Previous entries sometimes made it feel like you were firing a potato gun, but here the feedback from firing your weapon – and hitting your opponent – is phenomenally good, helped immensely by the reworked gun audio, which really makes it feel like you’re shooting something other than a Nerf gun. Crucially, time-to-kill ratios seem fair – there are a few instances where you may think you shot someone about 40,000 times before they killed you, but on the whole one-on-one’s are superb. It’s hideously addictive, backed up by lizard-brain satisfying audio cues when you win encounters, and the game’s desire to force you to be good with your primary can easily pull players into flow states.
It’s certainly the best Team Deathmatch Call of Duty game in years, easily besting Ghosts and Black Ops 2. Objective-based modes are also satisfying – old favourites such as Domination and CTF return, but new addition Uplink is also great fun. Essentially basketball, players have to throw the uplink ball into the other team’s node for a point, or ‘dunk’ it for two points. Players can’t fire their weapon while in possession, leading to passing exchanges as the ball gets popped around between covering players, and desperate last-gasp runs at the opposition node.
Sledgehammer has done a sterling job with Advanced Warfare: it’s a game that knows its strengths and has worked hard to eliminate its weaknesses, while at the same time introducing risky new fundamentals. But there are niggles. One is that there are some very obviously overpowered weapons, including your starting assault rifle, which is so effective at both mid-range and spray and pray you may never change it. These are still very early days, of course, but the amount of people I see wielding it and the AK12 is disproportionate. Some scorestreaks are also odd or annoying: one sees you controlling the harnessed power of the sun, another ‘hacks’ your HUD with an obnoxious image that you see every time you respawn.
Inevitably, some maps fall short. Greenband is a dud, a rabbit warren of spawn-death spawn-death, and early favourite Solar (judging by the rotation) is dull, if good for kills. The wave-based co-op mode is also a bit too lightweight to hold attention, consisting of the same kill-regroup-buy dynamic of Zombies but, in the early going at least, without that mode’s obvious hook.
Still, these are small problems in a superb overall package, one that has me interested in Call of Duty again. For a future warfare title with drones and jetpacks, Sledgehammer’s success is partly to be found by looking to the series’ past, and by combining its own ideas with COD’s natural appeal it has reinvigorated the franchise.
How does the campaign hold up?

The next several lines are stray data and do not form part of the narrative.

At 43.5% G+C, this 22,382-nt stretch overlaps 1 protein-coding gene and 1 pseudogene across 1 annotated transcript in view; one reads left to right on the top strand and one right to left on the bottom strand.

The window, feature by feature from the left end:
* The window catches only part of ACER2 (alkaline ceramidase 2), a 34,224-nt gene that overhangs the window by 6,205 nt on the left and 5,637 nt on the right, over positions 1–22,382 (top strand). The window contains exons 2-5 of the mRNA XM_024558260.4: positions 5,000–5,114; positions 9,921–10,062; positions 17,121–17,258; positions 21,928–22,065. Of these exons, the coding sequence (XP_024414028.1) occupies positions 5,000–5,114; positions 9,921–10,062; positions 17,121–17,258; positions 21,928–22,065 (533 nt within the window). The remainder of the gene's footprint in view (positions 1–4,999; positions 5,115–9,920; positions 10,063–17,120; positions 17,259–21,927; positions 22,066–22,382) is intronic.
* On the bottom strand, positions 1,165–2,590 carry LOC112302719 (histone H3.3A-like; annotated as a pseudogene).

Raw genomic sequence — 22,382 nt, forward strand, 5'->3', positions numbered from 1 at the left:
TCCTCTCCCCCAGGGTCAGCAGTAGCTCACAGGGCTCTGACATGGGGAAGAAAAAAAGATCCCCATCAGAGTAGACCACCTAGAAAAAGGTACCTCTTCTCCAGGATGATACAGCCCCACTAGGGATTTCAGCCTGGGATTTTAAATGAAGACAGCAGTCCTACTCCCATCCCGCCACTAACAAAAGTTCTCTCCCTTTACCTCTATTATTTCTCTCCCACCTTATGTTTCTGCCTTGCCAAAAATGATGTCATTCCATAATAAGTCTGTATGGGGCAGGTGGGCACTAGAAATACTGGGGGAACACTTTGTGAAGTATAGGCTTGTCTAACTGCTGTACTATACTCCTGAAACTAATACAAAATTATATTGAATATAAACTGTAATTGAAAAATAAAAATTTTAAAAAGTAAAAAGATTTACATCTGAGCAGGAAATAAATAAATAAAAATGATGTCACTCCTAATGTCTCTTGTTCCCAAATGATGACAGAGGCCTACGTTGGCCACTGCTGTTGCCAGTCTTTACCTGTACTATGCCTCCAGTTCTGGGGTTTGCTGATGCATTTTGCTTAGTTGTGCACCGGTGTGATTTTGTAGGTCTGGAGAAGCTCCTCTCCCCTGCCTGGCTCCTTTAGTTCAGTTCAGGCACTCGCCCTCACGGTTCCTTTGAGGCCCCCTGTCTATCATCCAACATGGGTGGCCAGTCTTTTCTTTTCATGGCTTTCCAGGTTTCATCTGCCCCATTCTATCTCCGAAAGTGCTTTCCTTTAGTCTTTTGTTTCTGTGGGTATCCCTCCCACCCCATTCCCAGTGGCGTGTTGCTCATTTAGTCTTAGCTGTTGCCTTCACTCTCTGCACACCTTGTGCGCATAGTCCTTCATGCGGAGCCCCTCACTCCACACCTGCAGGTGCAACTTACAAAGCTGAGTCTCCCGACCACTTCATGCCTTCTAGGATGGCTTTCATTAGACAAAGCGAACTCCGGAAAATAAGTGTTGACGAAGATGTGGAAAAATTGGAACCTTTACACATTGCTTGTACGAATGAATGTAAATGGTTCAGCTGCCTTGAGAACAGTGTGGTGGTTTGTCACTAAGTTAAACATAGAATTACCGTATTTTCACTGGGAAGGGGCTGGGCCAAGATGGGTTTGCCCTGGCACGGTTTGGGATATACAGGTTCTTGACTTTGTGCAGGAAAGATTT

Thankfully eschewing some (if not all) of the rather more dubious geopolitical elements of Black Ops 2 and Ghosts, Advanced Warfare’s campaign instead focuses on a somewhat-credible threat – and a villain worth chasing. This is the best purely single-player mode the franchise has seen in years. Granted, part of that is due to the last two offerings being terrible, and it’s not on the level of Modern Warfare, or even its sequels, but it’s an 8-hour slice of Bayhem whose silliness entertains for the duration.
Most of its sustained appeal lays with Kevin Spacey’s megalomaniacal CEO Jonathan Irons, head of international PMC Atlas and a man for whom moustache twiddling was probably invented. Spacey chews the scenery with an Underwood-style verve as he plans to establish global military supremacy, without the pesky drawbacks of nation states or diplomacy.
Although the end of the game is thoroughly deranged in its plotting, carrying with it some rather odd ideas (New Baghdad is a gleaming metropolis from where an American tyrant runs the world) it admirably carries a game in a series for which sense was jettisoned a long time ago. The other characters are ciphers to move the cutscenes and international blood-letting along, but Spacey stands out.
Moment to moment gameplay has been tweaked just enough to retain interest. The Crysis-style exosuits – with distinct abilities like wall climbing and slow-motion, and which change automatically depending on your mission – add a touch of flavour to the gunishment, and end of level perks for good play (headshots etc) mix things up a little. It needs it, as the spotty and stagnant AI ensures it’s never been more apparent that the game is a beautiful firing range. That said, using the new toys is a lot of fun: not least the new multi-capability grenades, which encompass EMP blasts and threat indicators that can change encounters dramatically.
It’s a pacey affair, taking in stealth and action-heavy missions but never getting too bogged down in one nation (and there are a few) or altercation. It ensures that AW is an enjoyable ride, even if it’s one that rather obviously repeats some of the series’ previous beats.
The entire last third of the game could have been taken directly from Black Ops 2 (catastrophic drone-based bridge attack, the general layout of the assault on The Big Bad’s stronghold, etc), and it’s curiously short in insane bombast. Neither does it really feel like you’re fighting in a larger war, or are really that involved in the outcome of the overall conflict: great at replicating the PMC soldier’s life, not so great for involving the player in World War, er, 5? Is that what the series is up to now?
That America is once again the victim of a global conspiracy is another letdown, underlining the cultural myopia the series is drifting towards. But at least the villain is an American himself this time, and one worth hunting.
Version Tested: PlayStation 4